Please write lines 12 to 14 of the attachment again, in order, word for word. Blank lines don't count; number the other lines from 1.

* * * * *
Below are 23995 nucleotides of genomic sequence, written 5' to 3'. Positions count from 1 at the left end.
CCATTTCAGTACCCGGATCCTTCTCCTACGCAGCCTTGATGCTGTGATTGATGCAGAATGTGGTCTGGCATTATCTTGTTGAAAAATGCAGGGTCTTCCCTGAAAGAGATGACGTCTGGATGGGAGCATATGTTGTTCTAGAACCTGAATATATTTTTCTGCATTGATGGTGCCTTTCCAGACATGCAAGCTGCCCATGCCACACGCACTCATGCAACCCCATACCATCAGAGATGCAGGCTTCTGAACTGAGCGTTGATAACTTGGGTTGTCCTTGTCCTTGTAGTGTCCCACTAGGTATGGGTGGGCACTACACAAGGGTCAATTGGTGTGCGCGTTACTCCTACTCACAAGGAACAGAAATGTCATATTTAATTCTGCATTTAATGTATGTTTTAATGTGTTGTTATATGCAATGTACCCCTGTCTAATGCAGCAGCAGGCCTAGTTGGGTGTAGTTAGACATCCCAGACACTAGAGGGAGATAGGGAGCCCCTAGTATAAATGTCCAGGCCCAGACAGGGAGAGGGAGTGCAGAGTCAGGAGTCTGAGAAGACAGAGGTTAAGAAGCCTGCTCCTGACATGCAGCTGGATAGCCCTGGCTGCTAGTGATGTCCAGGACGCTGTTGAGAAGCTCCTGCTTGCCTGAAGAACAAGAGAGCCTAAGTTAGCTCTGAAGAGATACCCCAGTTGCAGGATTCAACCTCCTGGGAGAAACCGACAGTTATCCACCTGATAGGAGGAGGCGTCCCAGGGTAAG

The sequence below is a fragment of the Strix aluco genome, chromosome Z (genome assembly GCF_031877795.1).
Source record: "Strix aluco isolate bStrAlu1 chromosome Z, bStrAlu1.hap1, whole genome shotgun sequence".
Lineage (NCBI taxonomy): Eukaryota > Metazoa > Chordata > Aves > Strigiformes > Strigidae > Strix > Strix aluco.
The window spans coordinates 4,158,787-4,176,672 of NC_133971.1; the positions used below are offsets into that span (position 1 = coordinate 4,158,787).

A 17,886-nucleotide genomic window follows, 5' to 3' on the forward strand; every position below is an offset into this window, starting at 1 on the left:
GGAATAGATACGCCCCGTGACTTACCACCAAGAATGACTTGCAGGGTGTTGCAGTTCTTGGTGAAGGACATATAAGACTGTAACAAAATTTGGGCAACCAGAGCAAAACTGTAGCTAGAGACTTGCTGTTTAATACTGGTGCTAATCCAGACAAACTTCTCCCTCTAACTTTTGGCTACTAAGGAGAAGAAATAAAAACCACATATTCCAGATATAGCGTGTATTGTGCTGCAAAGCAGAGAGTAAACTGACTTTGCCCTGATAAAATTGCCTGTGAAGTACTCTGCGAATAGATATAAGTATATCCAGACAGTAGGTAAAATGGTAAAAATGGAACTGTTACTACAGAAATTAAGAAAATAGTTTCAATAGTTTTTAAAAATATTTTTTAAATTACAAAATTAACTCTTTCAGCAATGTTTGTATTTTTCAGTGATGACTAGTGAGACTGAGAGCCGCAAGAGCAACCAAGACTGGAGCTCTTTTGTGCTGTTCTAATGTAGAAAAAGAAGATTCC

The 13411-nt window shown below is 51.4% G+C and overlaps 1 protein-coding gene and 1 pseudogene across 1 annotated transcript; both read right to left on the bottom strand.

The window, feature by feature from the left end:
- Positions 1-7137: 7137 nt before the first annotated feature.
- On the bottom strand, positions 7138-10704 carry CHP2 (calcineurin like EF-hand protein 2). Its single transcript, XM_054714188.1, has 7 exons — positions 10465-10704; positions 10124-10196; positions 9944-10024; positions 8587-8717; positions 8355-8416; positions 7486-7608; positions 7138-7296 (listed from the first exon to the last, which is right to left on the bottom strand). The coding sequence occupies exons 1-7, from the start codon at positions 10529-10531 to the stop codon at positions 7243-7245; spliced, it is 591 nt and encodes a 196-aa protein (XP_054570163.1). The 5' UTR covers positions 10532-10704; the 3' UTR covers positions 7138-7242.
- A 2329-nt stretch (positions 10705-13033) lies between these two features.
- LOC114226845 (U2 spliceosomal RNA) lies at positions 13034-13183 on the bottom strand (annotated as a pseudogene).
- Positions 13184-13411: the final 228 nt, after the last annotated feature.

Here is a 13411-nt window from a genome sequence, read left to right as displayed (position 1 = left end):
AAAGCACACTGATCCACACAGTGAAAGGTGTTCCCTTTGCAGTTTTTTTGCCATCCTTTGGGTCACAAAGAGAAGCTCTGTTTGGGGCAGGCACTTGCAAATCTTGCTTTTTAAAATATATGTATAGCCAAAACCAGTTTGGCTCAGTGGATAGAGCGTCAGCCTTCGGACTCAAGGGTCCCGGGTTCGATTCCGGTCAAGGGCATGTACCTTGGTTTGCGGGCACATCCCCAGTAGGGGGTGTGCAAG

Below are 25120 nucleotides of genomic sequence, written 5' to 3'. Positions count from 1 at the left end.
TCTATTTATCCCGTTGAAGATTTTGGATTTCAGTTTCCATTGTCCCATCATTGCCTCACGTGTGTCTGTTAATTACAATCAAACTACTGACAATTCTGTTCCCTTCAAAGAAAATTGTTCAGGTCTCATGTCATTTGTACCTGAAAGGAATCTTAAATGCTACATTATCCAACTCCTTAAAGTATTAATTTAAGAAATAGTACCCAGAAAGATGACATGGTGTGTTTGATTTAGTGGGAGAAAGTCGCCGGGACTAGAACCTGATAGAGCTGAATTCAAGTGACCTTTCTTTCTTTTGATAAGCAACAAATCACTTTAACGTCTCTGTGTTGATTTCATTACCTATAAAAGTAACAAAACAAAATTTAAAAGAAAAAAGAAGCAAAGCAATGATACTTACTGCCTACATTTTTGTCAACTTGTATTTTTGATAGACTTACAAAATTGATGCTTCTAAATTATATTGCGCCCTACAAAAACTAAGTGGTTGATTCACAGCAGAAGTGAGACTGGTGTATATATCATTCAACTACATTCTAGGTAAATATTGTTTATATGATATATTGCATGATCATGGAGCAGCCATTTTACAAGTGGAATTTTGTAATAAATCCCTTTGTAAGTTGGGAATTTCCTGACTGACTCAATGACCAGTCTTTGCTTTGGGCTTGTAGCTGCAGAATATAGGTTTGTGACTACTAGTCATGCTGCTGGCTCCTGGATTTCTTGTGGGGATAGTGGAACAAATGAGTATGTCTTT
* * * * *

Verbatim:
- On the bottom strand, positions 7138-10704 carry CHP2 (calcineurin like EF-hand protein 2). Its single transcript, XM_054714188.1, has 7 exons — positions 10465-10704; positions 10124-10196; positions 9944-10024; positions 8587-8717; positions 8355-8416; positions 7486-7608; positions 7138-7296 (listed from the first exon to the last, which is right to left on the bottom strand). The coding sequence occupies exons 1-7, from the start codon at positions 10529-10531 to the stop codon at positions 7243-7245; spliced, it is 591 nt and encodes a 196-aa protein (XP_054570163.1). The 5' UTR covers positions 10532-10704; the 3' UTR covers positions 7138-7242.
- A 2329-nt stretch (positions 10705-13033) lies between these two features.
- LOC114226845 (U2 spliceosomal RNA) lies at positions 13034-13183 on the bottom strand (annotated as a pseudogene).